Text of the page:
By 1840, due to all the hard work of the pioneers, there were thousands of Americans in Oregon. Towns and farms had been set up. The area was part of British North America at the time. But the British, however, only had a few hundred settlers in Oregon. Because of this, the Americans began to plan to take over the whole land.[7]

Many Americans wanted this as well. They made up the slogan, "Fifty-four Forty or Fight!" and wanted all of Oregon up to latitude 54 or they would go to war with Britain to get it. They were so eager to have Oregon all for themselves, they supported James Polk as president because he claimed to have similar thoughts with them as well.[7]

However, after President Polk was elected, he began to be more sensible. He did not want to wage war with Britain, if it could be avoided. The British also realized that the Americans would soon have enough settlers in Oregon to easily drive out the British defenders. In 1846 the British offered to divide Oregon by giving most of the border land between the USA and what is now Canada.[7] President Polk accepted this, and so now the Americans had power over Oregon as well as the other states.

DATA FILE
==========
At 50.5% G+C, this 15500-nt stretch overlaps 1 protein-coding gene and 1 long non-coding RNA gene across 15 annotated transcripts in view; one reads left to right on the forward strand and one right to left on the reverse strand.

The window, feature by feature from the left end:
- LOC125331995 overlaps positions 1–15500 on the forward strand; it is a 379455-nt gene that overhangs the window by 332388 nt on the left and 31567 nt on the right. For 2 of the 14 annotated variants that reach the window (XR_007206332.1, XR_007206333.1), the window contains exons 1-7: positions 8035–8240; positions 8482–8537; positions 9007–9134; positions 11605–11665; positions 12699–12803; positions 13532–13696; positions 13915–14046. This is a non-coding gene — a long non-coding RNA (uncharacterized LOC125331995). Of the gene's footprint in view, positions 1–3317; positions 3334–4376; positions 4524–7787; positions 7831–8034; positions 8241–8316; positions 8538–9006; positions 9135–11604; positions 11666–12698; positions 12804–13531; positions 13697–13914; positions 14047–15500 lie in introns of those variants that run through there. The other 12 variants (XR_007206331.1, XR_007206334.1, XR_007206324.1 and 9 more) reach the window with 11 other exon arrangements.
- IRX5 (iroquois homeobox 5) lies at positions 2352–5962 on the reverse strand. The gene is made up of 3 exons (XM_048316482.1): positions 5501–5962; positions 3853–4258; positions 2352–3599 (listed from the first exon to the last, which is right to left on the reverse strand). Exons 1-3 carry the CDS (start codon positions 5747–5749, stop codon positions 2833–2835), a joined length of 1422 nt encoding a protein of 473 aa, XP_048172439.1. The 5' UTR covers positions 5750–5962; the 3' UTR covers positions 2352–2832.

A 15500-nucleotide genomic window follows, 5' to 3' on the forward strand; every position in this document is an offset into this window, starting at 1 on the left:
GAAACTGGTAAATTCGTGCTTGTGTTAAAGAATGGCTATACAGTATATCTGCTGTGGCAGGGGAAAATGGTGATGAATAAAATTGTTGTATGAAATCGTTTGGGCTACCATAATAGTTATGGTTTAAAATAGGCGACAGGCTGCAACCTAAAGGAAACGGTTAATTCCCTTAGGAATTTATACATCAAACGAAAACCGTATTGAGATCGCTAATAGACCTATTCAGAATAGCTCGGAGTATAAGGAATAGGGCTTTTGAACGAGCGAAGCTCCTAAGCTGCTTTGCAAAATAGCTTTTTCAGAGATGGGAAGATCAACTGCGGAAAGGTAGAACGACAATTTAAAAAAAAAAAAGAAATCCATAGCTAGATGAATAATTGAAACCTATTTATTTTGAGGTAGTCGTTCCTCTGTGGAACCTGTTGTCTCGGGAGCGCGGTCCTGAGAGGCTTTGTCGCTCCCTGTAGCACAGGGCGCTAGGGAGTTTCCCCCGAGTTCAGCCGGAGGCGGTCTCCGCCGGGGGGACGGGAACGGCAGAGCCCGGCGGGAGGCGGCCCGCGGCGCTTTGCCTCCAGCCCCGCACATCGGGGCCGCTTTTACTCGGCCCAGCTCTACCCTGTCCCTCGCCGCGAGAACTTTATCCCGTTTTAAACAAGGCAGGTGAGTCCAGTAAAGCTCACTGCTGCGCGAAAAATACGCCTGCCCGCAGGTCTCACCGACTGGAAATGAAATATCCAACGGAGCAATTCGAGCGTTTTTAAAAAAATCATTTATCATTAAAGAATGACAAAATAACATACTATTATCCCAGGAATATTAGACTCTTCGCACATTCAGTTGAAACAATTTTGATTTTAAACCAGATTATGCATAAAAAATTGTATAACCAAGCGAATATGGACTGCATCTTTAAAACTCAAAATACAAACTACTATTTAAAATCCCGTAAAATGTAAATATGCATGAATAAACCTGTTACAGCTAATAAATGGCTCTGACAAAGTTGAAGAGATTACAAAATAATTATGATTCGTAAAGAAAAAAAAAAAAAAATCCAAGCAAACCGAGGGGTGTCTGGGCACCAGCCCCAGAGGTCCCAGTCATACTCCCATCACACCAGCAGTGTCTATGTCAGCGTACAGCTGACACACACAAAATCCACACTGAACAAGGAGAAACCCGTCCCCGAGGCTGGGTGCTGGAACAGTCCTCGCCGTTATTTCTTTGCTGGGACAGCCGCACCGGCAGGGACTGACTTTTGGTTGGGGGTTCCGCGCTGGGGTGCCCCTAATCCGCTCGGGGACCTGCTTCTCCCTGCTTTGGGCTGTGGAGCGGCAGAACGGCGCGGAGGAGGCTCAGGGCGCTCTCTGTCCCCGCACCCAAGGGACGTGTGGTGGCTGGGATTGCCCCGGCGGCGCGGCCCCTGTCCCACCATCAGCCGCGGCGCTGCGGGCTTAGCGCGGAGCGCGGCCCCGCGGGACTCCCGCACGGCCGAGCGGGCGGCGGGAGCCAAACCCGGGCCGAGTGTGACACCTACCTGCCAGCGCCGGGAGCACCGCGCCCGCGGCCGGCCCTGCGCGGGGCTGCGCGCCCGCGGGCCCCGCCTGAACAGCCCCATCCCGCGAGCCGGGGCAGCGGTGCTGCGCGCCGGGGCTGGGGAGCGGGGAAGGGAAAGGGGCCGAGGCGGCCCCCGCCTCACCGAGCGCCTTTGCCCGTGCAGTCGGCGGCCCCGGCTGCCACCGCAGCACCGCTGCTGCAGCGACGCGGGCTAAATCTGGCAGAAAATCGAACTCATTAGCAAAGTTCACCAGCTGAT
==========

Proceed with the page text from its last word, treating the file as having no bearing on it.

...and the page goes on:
Education[change | change source]

There are a number of colleges and universities in Oregon. The four-year universities with the most students are Portland State University, Oregon State University, and the University of Oregon.

Related pages[change | change source]

References[change | change source]

  1. Hall, Calvin (January 30, 2007). "English as Oregon's official language? It could happen". The Oregon Daily Emerald. Retrieved May 8, 2007.
  2. "Idaho is Nation's Fastest-Growing State, Census Bureau Reports". U.S. Census Bureau. December 20, 2017. Retrieved January 30, 2018.
  3. "Median Annual Household Income". The Henry J. Kaiser Foundation. Retrieved December 9, 2016.
  4. "Mount Hood Highest Point". NGS data sheet. U.S. National Geodetic Survey. http://www.ngs.noaa.gov/cgi-bin/ds_mark.prl?PidBox=RC2244. Retrieved October 24, 2011. 
  5. 5.0 5.1 "Elevations and Distances in the United States". United States Geological Survey. 2001. Archived from the original on October 15, 2011. Retrieved October 24, 2011.
  6. Elevation adjusted to North American Vertical Datum of 1988.
  7. 7.0 7.1 7.2 7.3 7.4 7.5 Buskey, Theresa K. History and Geography LIFEPAC. Alpha Omega. pp. 17/18. ISBN 978-1-58095-155-5.

Other websites[change | change source]